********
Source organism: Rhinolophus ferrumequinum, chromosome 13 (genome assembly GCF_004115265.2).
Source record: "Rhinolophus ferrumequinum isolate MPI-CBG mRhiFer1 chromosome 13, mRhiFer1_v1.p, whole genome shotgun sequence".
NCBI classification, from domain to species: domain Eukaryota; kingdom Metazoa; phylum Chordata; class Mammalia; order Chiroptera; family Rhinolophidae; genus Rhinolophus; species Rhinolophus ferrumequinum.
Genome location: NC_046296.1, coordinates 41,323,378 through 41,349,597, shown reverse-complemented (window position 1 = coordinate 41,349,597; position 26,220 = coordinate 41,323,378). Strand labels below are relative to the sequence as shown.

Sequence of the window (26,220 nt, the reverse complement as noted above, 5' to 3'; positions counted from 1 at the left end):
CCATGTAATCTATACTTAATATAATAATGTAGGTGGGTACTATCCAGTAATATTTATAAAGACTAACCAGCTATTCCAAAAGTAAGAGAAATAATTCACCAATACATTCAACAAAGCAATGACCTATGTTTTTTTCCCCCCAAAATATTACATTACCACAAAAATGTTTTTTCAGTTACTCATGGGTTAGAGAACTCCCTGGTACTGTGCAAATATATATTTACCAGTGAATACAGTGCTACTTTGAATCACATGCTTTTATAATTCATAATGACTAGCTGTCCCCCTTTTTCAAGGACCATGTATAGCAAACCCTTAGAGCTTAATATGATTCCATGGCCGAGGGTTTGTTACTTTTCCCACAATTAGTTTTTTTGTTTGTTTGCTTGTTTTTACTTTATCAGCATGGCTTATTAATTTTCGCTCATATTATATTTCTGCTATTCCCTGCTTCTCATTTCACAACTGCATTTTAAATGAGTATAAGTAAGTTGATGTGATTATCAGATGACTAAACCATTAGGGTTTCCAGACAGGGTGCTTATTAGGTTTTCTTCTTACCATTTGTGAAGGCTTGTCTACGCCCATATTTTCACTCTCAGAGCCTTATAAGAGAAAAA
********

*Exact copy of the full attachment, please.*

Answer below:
Source organism: Rhinolophus ferrumequinum, chromosome 13 (genome assembly GCF_004115265.2).
Source record: "Rhinolophus ferrumequinum isolate MPI-CBG mRhiFer1 chromosome 13, mRhiFer1_v1.p, whole genome shotgun sequence".
NCBI classification, from domain to species: domain Eukaryota; kingdom Metazoa; phylum Chordata; class Mammalia; order Chiroptera; family Rhinolophidae; genus Rhinolophus; species Rhinolophus ferrumequinum.
Genome location: NC_046296.1, coordinates 41,323,378 through 41,349,597, shown reverse-complemented (window position 1 = coordinate 41,349,597; position 26,220 = coordinate 41,323,378). Strand labels below are relative to the sequence as shown.

Sequence of the window (26,220 nt, the reverse complement as noted above, 5' to 3'; positions counted from 1 at the left end):
CCATGTAATCTATACTTAATATAATAATGTAGGTGGGTACTATCCAGTAATATTTATAAAGACTAACCAGCTATTCCAAAAGTAAGAGAAATAATTCACCAATACATTCAACAAAGCAATGACCTATGTTTTTTTCCCCCCAAAATATTACATTACCACAAAAATGTTTTTTCAGTTACTCATGGGTTAGAGAACTCCCTGGTACTGTGCAAATATATATTTACCAGTGAATACAGTGCTACTTTGAATCACATGCTTTTATAATTCATAATGACTAGCTGTCCCCCTTTTTCAAGGACCATGTATAGCAAACCCTTAGAGCTTAATATGATTCCATGGCCGAGGGTTTGTTACTTTTCCCACAATTAGTTTTTTTGTTTGTTTGCTTGTTTTTACTTTATCAGCATGGCTTATTAATTTTCGCTCATATTATATTTCTGCTATTCCCTGCTTCTCATTTCACAACTGCATTTTAAATGAGTATAAGTAAGTTGATGTGATTATCAGATGACTAAACCATTAGGGTTTCCAGACAGGGTGCTTATTAGGTTTTCTTCTTACCATTTGTGAAGGCTTGTCTACGCCCATATTTTCACTCTCAGAGCCTTATAAGAGAAAAA